Senior Lecturer, Imperial College
After completing a PhD at Cambridge University, I worked with BirdLife International and IUCN, co-authoring a series of conservation action plans and books. I joined the EGI in January 2006, took up a Departmental Lectureship in January 2009, and became a Research Fellow of Somerville College in October 2009. I became a Senior Lecturer at Imperial College in April 2015.
My research investigates the processes generating, sustaining and structuring biodiversity. I use a combination of experimental, phylogenetic and spatial mapping approaches to test theory, and to explain microevolutionary and macroevolutionary patterns over a range of spatial and temporal scales. Most of this work uses the world’s birds as a study system, but increasingly focuses on other components of biodiversity, from primates and reef fish to insects and plants. I am interested in using these insights to help us predict and manage the response of ecosystems to global change, with applications from biodiversity conservation to environmental policy. Although recent work is global in scope, my main interest lies in tropical systems, especially tropical rainforests. Current areas of interest are:
- Sensory ecology, signal evolution, and cultural evolution
- Speciation and diversification
- Species interactions
- Ecological impacts of climate and land-use change
- Sustainable management of ecosystem function and services
Media and Outreach
I am interested in communicating about science and conservation to the public. My work has been widely covered in newspapers, on radio and on the web (see below), and features in several education sites (e.g. Today’s Science). I have written popular articles about tropical research and ornithology (e.g. 1, 2), and produced local and regional field guides and education materials for tropical countries (e.g. hummingbirds; antbirds).
I serve on the Editorial Board of Evolution (2014–). I am also a Research Associate of the Smithsonian Tropical Research Institute, a Senior Research Fellow of the Centre for Tropical Research (University of California, Los Angeles), and a member of the Oxford Centre for Tropical Forests.
For a full list of publications, see here.
Bregman TP, Lees AC, MacGregor HEA, et al. 2016. Using avian functional traits to assess the impact of land-cover change on ecosystem processes linked to resilience in tropical forests. Proceedings of the Royal Society B-biological Sciences:283.
Cooney CR, Seddon N, Tobias JA 2016. Widespread correlations between climatic niche evolution and species diversification in birds Journal of Animal Ecology: 85, 869-878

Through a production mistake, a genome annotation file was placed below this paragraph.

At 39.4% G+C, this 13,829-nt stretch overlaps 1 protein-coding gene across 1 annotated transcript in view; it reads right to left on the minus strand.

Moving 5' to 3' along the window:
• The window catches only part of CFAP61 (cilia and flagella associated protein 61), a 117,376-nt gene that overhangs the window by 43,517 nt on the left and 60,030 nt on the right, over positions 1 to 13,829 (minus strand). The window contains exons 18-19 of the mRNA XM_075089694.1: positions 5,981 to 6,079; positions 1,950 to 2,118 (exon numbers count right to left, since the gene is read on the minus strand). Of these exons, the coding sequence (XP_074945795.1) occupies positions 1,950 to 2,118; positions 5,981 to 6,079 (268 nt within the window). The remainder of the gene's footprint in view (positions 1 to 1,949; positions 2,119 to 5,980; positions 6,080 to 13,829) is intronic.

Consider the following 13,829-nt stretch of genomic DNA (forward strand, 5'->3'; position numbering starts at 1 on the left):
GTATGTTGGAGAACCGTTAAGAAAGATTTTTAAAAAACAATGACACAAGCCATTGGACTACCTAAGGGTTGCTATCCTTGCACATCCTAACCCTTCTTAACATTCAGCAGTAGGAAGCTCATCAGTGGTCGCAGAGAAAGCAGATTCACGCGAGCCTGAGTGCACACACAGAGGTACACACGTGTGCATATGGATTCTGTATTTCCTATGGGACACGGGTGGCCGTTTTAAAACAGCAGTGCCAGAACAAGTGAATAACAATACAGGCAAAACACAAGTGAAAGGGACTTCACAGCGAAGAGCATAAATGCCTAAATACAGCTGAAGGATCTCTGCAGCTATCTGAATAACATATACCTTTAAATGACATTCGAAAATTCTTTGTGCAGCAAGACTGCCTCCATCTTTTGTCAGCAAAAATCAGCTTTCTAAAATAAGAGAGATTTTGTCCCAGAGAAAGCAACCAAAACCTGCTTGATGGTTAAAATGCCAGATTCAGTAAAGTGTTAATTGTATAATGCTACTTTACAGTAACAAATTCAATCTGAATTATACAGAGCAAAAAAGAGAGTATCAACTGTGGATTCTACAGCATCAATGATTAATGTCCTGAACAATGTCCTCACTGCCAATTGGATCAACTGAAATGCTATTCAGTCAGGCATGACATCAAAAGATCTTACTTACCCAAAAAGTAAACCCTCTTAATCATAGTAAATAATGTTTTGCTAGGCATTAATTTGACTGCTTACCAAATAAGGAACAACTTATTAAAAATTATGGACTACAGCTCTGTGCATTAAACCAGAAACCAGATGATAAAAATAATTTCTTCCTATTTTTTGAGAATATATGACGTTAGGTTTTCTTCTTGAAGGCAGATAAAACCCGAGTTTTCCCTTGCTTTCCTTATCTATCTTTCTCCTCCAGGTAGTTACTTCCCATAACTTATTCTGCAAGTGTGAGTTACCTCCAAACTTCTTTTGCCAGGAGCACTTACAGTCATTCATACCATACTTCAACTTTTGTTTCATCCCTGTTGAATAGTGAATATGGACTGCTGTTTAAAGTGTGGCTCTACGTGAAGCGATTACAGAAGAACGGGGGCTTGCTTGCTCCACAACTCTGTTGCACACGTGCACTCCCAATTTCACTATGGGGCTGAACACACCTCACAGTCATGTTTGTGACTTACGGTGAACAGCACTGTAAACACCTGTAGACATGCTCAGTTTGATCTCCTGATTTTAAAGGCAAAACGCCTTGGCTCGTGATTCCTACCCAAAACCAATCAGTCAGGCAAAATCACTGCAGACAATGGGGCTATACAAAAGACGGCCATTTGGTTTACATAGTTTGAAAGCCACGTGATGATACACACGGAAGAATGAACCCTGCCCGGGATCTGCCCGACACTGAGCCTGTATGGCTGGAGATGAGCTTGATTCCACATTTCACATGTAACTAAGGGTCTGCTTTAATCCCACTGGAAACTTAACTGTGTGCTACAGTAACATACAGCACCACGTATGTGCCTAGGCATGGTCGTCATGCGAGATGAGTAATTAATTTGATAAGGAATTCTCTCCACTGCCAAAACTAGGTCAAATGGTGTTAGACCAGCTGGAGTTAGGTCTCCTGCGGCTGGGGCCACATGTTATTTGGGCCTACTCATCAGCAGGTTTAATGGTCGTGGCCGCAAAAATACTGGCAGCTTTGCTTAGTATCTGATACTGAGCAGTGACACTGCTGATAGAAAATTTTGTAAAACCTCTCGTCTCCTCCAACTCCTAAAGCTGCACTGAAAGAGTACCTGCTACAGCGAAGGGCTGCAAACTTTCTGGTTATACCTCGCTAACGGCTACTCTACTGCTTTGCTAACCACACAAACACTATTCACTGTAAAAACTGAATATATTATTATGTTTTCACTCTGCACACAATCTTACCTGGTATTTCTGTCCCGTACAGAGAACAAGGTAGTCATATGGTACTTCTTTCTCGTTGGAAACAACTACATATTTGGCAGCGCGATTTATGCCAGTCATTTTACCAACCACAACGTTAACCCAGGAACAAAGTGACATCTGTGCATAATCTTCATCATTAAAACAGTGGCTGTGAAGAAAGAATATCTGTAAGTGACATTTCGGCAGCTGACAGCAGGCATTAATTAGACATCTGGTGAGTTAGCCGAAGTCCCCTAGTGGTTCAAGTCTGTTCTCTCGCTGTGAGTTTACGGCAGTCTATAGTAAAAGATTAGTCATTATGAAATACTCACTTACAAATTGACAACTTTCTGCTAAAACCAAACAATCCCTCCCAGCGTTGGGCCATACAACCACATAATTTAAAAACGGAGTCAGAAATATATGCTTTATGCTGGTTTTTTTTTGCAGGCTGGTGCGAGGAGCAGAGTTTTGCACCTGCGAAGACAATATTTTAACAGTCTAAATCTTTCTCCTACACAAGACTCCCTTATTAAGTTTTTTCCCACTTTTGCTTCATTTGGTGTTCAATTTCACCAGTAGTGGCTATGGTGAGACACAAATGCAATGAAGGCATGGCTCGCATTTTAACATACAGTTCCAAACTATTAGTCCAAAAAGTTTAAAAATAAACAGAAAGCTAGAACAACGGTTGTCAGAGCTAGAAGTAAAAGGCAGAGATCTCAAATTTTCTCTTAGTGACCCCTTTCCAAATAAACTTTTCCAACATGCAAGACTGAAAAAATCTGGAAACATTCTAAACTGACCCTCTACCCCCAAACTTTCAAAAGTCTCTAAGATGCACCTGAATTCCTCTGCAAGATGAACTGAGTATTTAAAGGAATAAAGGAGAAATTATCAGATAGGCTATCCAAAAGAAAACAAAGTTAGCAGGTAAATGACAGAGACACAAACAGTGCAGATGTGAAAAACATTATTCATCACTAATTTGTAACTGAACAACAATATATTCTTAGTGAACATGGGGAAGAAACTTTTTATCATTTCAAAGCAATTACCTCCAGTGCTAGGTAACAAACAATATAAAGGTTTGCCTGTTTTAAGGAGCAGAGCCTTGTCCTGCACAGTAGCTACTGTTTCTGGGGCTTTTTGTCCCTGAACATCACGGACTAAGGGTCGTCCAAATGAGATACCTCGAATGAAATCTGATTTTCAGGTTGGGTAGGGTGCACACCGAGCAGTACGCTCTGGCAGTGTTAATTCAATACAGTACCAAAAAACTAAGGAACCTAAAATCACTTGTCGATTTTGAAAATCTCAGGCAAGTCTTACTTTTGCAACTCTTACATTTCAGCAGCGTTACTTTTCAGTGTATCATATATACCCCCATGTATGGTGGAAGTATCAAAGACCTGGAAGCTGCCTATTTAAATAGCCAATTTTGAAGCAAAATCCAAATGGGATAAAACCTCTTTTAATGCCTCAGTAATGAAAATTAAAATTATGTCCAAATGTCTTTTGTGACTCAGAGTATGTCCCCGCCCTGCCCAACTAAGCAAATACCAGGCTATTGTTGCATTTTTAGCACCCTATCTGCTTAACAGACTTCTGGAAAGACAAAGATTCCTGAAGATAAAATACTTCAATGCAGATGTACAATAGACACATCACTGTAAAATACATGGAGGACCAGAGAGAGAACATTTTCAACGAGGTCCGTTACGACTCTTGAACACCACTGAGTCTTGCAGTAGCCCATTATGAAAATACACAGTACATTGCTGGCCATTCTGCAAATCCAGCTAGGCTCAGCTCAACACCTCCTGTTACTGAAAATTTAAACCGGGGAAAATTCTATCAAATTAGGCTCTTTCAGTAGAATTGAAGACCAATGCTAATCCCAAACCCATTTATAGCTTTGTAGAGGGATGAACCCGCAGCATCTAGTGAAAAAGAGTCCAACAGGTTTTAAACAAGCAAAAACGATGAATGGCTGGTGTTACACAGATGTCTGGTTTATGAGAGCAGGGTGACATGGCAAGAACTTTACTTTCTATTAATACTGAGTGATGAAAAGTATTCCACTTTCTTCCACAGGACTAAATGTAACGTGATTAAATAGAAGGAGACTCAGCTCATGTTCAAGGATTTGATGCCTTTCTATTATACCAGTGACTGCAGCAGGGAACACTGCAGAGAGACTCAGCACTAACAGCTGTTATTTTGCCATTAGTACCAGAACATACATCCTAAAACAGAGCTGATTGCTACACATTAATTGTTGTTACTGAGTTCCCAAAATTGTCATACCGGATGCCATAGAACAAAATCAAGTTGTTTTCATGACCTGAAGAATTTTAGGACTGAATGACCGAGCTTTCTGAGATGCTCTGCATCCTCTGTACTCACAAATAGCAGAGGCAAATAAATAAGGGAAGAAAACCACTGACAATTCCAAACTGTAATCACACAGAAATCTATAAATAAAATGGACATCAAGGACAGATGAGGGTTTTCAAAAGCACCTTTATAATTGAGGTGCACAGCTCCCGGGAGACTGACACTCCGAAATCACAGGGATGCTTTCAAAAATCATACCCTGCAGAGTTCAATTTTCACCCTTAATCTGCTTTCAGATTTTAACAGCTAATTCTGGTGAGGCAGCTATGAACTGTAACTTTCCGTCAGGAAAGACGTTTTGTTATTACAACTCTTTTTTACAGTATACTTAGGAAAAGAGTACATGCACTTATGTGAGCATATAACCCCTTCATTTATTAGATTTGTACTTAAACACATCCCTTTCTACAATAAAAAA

Mason NA, Burns KJ, Tobias JA, et al. 2016. Song evolution, speciation, and vocal learning in passerine birds Evolution
Pigot AL, Bregman T, Sheard C, et al. 2016. Quantifying species contributions to ecosystem processes: a global assessment of functional trait and phylogenetic metrics across avian seed-dispersal networks Proceedings of the Royal Society B-biological Sciences:283
Pigot, A.L., Tobias, J.A. 2014. Dispersal and the transition to sympatry in vertebrates. Proceedings of the Royal Society B online early: DOI: 10.1098/rspb.2014.1929. | Read paper
Trisos, C.H., Petchey, O.L., Tobias, J.A. 2014. Unraveling the Interplay of Community Assembly Processes Acting on Multiple Niche Axes across Spatial Scales. American Naturalist 184: 593-608. | Read paper
Edwards, D.P., Tobias, J.A., Sheil, D., Meijaard, E., Laurance, W.F. 2014. Maintaining ecosystem function and services in logged tropical forests. Trends Ecol. Evol. 29: 511–520. | Read paper
Tobias, J.A., Cornwallis, C.K., Derryberry, E.P., Claramunt, S., Brumfield, R.T., Seddon, N. 2014. Species coexistence and the dynamics of phenotypic evolution in adaptive radiation.Nature (published online 22 December 2013). | Read paper | Press release | Quanta
Tobias, J.A., Planque, R., Cram, D., Seddon, N. 2014. Species interactions and the structure of complex communication networks. Proceedings of the National Academy of Science 111: 1020–1025. | Read paper
Tobias, J.A., Montgomerie, R., Lyon, B. 2012. The evolution of female ornaments and weaponry: sexual selection, social selection and ecological competition. Phil. Trans. Roy. Soc. B. 367: 2274-2293 | Read paper
Salisbury, C., Seddon, N., Cooney, C., Tobias, J.A. 2012. The latitudinal gradient in dispersal constraints: ecological specialisation drives diversification in tropical birds. Ecology Letters 15: 847-855. | Read paper
Tobias, J.A., Aben, J., Brumfield, R.T., Derryberry, E., Halfwerk, W., Slabbekoorn, H. & Seddon, N. 2010. Song divergence by sensory drive in Amazonian birds. Evolution 64: 2820–2839. | Read Paper | Front cover
Seddon, N., Tobias, J.A. 2010. Character displacement from the receiver’s perspective: species and mate-recognition despite convergent signals in suboscine birds. Proceedings of the Royal Society B 277: 2475-2483. | Read Paper
Tobias, J.A., Seddon, N. 2009. Signal design and perception in Hypocnemis antbirds: evidence for convergent evolution via social selection. Evolution 63: 3169-3189. | Read Paper | Press release | Science |BBC | Science Daily | ESA
For a full list of publications click here